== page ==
Giving Thanks

I am thankful for a great many things today – family, friends, health, ability to be home writing – but I wanted to speak specifically to a single recent experience.

Earlier this week I went on a retreat with a few writer friends and a few writer/artists strangers who are now friends. We gathered at the beach mostly with solitary intentions and yet, it seemed, the magic of where we were and the creative energy of those gathered had other ideas.

We came with no agenda, no speakers, nothing that absolutely had to be done.

Groups of two and three started to form. Individual work turned into freeform group writing fun. Books and art were shared. Gifts were acknowledged, praised. We were validated as professional creatives. Meals stretched for several hours as we lingered over coffee and tea. We sat by the fire and talked long into the night. We laughed (and some of us cried) and took a great many pictures.

Our backgrounds, our journeys to be writers, were of course very different.
Our passion however, was very much the same.

I am so grateful for the time spent with these fabulous and talented women. You have to understand that it isn’t because someone took me aside and said a particular thing to me. It isn’t because of anything we saw or ate or did. I think it might be because of what they didn’t do.

They didn’t say “do this.” They didn’t say “don’t do that.” They just listened. And accepted.

It rocked my world from the inside out.

Happy Thanksgiving to each of you. Thank you for all the times you read my blog. May your bellies and hearts be full of everything you need.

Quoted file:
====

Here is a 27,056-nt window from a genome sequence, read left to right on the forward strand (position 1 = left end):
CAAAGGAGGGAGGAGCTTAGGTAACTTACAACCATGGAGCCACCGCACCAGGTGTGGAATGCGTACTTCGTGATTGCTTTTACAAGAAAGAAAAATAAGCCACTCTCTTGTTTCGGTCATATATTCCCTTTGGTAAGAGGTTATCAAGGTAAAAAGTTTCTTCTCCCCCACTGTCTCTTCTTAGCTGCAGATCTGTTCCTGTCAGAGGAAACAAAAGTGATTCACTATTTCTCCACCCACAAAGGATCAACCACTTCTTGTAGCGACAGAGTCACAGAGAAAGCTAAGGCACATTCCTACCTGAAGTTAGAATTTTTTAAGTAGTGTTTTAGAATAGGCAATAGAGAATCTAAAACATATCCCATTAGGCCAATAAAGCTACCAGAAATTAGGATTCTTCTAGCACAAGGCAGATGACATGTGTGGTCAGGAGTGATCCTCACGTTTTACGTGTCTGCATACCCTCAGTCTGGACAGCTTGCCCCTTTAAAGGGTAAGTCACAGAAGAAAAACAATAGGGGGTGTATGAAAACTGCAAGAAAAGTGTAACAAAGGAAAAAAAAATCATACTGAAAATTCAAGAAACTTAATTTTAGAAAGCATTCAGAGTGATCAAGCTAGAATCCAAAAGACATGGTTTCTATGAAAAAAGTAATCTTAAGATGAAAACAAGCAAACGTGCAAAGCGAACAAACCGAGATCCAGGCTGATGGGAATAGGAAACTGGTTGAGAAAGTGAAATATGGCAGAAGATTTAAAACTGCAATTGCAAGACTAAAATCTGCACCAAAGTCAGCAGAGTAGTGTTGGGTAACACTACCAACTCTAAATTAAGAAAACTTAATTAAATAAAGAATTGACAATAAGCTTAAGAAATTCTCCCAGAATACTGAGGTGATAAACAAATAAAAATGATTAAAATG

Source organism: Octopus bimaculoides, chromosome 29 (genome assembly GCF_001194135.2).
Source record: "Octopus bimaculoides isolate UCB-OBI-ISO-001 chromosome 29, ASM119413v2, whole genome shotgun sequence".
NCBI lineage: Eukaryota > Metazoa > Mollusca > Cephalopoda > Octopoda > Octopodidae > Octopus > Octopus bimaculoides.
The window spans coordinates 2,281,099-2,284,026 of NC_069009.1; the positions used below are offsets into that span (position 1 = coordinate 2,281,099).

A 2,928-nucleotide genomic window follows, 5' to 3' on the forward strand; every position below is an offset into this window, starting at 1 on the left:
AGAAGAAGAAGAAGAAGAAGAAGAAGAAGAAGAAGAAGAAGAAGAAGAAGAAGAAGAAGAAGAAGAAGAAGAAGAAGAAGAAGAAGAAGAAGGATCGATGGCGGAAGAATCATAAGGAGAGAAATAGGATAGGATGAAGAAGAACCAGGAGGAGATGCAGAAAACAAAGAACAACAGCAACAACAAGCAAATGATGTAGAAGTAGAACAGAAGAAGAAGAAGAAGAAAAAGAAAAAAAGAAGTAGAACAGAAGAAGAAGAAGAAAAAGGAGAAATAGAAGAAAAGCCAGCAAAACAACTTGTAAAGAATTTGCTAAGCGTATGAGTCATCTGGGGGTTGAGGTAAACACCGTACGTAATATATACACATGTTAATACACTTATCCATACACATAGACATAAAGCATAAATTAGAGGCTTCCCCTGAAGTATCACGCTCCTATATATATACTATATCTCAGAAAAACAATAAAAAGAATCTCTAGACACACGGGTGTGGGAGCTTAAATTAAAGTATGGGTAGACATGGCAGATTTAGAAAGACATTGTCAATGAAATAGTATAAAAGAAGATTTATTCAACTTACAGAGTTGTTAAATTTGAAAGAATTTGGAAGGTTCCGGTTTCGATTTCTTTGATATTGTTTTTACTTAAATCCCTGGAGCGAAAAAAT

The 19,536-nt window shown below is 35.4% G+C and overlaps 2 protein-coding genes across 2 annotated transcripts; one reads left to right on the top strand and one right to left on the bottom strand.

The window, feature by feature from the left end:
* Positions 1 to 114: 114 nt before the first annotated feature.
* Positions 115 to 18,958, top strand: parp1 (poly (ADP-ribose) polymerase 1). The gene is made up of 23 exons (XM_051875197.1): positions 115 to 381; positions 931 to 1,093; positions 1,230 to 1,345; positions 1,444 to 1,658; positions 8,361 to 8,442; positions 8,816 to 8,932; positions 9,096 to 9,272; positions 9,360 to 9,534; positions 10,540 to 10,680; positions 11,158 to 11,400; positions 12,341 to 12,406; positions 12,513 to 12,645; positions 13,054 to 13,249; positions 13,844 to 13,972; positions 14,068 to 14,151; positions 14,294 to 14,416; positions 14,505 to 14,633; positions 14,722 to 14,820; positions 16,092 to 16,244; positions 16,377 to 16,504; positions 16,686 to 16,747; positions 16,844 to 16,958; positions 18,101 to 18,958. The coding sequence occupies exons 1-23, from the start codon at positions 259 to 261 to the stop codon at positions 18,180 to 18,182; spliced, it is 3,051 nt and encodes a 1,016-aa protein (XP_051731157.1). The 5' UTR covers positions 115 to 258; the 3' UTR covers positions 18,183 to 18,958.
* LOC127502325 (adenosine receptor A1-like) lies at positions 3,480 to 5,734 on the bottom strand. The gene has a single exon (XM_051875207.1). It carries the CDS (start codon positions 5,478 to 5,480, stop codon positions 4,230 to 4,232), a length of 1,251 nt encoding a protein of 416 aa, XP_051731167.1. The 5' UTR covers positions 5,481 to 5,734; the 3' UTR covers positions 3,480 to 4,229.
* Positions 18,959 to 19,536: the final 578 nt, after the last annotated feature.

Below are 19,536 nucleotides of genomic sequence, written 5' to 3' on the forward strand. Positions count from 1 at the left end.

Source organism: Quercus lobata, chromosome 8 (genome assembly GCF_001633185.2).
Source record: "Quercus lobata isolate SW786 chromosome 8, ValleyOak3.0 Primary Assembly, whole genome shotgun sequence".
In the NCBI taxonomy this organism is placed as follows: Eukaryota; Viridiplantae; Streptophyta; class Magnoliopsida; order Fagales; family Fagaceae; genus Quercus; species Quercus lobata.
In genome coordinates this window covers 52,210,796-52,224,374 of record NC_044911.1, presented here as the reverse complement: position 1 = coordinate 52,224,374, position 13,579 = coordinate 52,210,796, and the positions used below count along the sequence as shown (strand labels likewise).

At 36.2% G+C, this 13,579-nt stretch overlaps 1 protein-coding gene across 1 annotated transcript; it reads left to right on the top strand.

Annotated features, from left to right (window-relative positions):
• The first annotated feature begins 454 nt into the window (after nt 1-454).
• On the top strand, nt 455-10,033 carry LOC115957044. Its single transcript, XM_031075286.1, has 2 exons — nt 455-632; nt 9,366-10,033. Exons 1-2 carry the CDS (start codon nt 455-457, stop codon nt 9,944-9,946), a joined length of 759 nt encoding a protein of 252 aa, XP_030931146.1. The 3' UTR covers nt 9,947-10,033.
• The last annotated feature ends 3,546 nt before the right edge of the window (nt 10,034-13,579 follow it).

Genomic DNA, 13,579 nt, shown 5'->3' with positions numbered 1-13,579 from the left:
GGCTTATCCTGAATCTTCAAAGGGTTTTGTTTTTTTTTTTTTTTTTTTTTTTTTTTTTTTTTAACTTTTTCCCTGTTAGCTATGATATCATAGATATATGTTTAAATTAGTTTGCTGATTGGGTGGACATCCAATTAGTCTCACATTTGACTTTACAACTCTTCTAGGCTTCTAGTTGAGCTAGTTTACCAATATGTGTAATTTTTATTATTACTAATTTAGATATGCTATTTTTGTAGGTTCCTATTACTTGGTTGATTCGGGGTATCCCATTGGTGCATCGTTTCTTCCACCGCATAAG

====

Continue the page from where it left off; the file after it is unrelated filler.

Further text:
Thursday, November 26, 2009|Categories: Writing Life|Tags: , |13 Comments

Austin trip in people pictures

I am home from Austin where I had a fabulous time. I will update more with words later as it takes some time to distill it all and I have a stack of reading to do for class tonight. But I can give you the short version, in pictures, first. Okay, the super short version without pictures is that I had a fabulous time and learned so much about myself in the process.

The day before I left I made a quick run down to Hicklebees to see David Lubar. David was charming the kids one by one but my favorite was the red-haired boy who came away clutching his book to his chest who said, “I can’t believe I got an actual David Lubar autograph in my own book.” He was going up to everyone in the store telling them about it.

From VCFA Day in Austin

Then it was off to Austin at o-dark-thirty in the morning. I got there Thursday afternoon and Thursday night I went to dinner with author/illustrator Don Tate and illustrator Mary Sullivan. Mary illustrated my picture book, Oliver’s Must-do List. We had a great time chat about all things under the sun on the lovely patio of a restaurant I can’t remember the name of. I wanted to set up a dinner like this for every week! A perfect start to the trip. The only bummer was the bakery that Don and Mary were raving about was closed by the time we were done and now I will never know what a black and white cookie is. Sigh.

From VCFA Day in Austin

The rain held off until I was back in my hotel room but then the thunder and lighting started up. It has been a long time since I lived in a place that had lighting storms like these. I couldn’t get the patio door to open to get a good picture but I was mesmerized. This was one of the small strikes. Most were two or three verticals at once.

From VCFA Day in Austin

In the morning


picked me up and we headed off to Austin for breakfast. We started talking and didn’t stop until it was time for Liz to pass me over for the next stage of my trip. Part of the joy of meeting people you’ve known online for a while is that you know if it is someone you are going to click with, feel comfortable with and then when you meet, it brings a new dimension to the visit.

From VCFA Day in Austin

Liz took me over to BookPeople so I could meet up with my longtime friend Peni Griffin who drove up from San Antonio to see me. Peni and I poked around BookPeople for a while before driving over to the Lady Bird Johnson Wildlife Center. We hiked around, looking at plants and birds, on a perfect weather day, the sun staying behind the clouds until we were ready to leave.